Booklicious: Booklicious Reviews: Yippee Ki-Yay Moviegoer

April 27, 2010


Yippee Ki-Yay Moviegoer: Writings on Bruce Willis, Badass Cinema, and Other Important Topics (Titan Books) is a book of movie reviews, making a review of it some sort of meta-review. Author Vern became a cult classic type with his first book, Seagalogy, which took a deep, serious look at the films and curriculum vitae of Steven Seagal. This new release follows in the same vein, being a collection of “writings on badass cinema and other important topics,” which includes Vern’s full urodynamic evaluation and its graphic, painful description.

The basic premise of the book is as straightforward as the basic premise of the movies. Vern’s analyses are clear and conversational; all of his reviews were originally written for the internet, and you can tell. That being said, readers can also see that Vern’s work isn’t the work of a self-centred teenager or a self-important arthouse type. He discusses film techniques, screenwriting and finer points like scores and effects without using academic wording or chat-style shorthand, which makes his style accessible and easy to read. One of my early thoughts regarding the book and its publication was, “why would I read something that I can just look up online?” which a quick look at his website will answer. Unlike nearly unreadable white-text, black-background web layouts, printed books are easy to read and well designed, and this one has a nice feel to the cover and Titan’s shiny-feeling title lettering to boot.

I opened the book to a random review, although Vern has them broken up into broad categories, among them “Filth,” “Blow Stuff Up Real Good,” and something long about horror movies. After finishing five or six reviews of movies I have watched (Predator, Predator 2, The Fifth Element, Transformers) I moved on and read some for things I haven’t, and won’t, including Chaos and The Brown Bunny. They’re engaging, though short. Since the premise of a lot of his reviews is that action movies don’t have to be Goodfellas to make a statement or have artistic value, it makes sense that the reviews aren’t huge, deconstructionist affairs. Vern manages to inject humor in most of his reviews without coming off as a wannabe comedian or an attention-seeking kid. When things come down to personal preference, he says so, and his preferences are stated pretty clearly, so things don’t just come out of the blue.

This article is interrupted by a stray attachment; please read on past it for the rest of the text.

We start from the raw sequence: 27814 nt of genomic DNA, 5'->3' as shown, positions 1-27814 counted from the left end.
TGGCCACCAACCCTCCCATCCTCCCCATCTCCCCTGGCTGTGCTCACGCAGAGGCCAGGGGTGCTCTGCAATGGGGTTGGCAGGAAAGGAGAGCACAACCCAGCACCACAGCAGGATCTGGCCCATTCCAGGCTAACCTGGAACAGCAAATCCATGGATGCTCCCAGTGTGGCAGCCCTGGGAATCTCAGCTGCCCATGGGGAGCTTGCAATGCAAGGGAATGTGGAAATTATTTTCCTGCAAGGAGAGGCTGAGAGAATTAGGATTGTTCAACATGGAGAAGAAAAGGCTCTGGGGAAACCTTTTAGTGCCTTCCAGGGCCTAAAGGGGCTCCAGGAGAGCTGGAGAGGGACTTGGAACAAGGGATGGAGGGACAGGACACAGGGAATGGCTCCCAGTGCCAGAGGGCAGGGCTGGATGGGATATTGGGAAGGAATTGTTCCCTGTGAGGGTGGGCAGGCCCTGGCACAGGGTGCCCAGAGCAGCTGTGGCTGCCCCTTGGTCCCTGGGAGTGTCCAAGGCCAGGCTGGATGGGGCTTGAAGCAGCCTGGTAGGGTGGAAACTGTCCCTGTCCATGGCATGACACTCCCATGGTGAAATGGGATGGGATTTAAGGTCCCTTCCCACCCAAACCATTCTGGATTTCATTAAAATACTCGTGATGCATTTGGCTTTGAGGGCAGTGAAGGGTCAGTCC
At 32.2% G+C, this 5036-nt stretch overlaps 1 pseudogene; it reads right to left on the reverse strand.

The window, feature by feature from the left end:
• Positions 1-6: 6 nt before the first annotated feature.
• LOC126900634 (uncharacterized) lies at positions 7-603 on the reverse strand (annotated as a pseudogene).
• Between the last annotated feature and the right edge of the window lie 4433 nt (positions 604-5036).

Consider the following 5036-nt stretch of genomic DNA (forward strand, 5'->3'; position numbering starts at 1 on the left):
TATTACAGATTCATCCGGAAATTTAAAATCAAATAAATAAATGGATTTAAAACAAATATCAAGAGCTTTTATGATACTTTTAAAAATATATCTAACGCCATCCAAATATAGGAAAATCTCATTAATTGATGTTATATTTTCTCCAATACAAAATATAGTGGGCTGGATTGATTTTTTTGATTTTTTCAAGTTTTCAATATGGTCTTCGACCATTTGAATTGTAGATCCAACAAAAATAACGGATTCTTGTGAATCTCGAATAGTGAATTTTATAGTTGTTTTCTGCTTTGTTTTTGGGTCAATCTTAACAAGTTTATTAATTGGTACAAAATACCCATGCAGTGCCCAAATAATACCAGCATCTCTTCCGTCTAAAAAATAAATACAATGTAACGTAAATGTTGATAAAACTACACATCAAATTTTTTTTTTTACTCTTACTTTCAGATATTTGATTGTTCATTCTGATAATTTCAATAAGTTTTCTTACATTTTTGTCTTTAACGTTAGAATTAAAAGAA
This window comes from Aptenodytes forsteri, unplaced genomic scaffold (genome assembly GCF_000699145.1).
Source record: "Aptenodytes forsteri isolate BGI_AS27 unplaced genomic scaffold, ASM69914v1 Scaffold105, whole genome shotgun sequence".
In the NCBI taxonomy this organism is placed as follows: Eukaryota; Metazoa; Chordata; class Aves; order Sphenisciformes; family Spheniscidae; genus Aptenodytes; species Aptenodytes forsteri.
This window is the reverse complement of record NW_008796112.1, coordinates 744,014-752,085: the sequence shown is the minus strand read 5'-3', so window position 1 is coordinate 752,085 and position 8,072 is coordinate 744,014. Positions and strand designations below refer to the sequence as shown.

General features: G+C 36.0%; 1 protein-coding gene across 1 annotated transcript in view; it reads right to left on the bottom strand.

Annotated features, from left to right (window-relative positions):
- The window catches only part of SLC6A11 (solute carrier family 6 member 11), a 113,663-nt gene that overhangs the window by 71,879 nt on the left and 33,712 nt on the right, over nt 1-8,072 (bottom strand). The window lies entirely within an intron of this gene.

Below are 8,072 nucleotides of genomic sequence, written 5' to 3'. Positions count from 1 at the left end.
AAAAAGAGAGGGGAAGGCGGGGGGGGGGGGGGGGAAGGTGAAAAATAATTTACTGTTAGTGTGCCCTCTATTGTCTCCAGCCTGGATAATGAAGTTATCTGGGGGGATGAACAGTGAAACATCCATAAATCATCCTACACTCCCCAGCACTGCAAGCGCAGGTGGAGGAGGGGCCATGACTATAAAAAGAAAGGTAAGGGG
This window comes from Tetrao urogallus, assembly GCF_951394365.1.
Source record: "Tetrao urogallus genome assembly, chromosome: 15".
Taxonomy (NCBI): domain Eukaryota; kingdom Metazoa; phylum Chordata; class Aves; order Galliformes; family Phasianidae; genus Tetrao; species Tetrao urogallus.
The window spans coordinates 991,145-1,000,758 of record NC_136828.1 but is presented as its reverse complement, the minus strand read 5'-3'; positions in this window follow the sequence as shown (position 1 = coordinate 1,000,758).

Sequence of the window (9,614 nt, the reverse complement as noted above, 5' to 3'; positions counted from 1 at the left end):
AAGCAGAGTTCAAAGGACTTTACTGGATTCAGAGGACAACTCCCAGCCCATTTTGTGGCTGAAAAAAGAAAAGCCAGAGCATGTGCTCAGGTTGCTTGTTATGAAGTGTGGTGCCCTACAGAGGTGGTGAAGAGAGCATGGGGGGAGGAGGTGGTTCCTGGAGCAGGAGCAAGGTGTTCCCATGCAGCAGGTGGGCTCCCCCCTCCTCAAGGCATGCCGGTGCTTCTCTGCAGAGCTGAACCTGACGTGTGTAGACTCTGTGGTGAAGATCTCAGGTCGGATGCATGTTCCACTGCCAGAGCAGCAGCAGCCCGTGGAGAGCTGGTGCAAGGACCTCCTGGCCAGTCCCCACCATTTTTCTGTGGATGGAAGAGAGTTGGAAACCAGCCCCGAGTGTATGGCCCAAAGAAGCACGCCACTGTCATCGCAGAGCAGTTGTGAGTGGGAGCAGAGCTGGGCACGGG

There’s a lot devoted to Die Hard, of course, and a moderately entertaining little yarn concerning Bruce Willis and his interaction with the website for which Vern works, although knowing anything at all about his web persona is pretty much optional. Anything that isn’t clear from the text has a humorous little footnote. Since he mentions Nothing Lasts Forever, the novel behind Die Hard, I feel obliged to point out something that he doesn’t: Yojimbo, upon which was based Fistful of Dollars, upon which was based Last Man Standing, was itself based upon a novel, Dashiell Hammett's Red Harvest. Some critics aren’t completely convinced, presenting Hammett’s other novel The Glass Key as the inspiration, but you don’t accidentally make a movie influenced by one book that exactly resembles the very same author’s first book unless there’s some sort of deity of unlikely coincidences at work.

As I’m no film critic, there’s no real reason I need to have Vern’s writings on hand in non-digital form, but that doesn't mean I don't want to. The book is entertaining, readable and covers enough ground for me to both appreciate films I had seen (They Live, Die Hard, Eastern Promises), want to go rent some others (The Virgin Spring, everything starring Charles Bronson) and definitely avoid The Aristocrats, The Brown Bunny and Sudden Death. Seriously, I owe him one for debunking all that hype in the trailer for The Aristocrats. If you’re a film buff and believe a movie doesn’t have to be subtitled to be art, this book is required reading, and you should probably make a special place for it on your coffee table.


Megan said... @ April 27, 2010 at 12:29 PM

Sounds like a great book.

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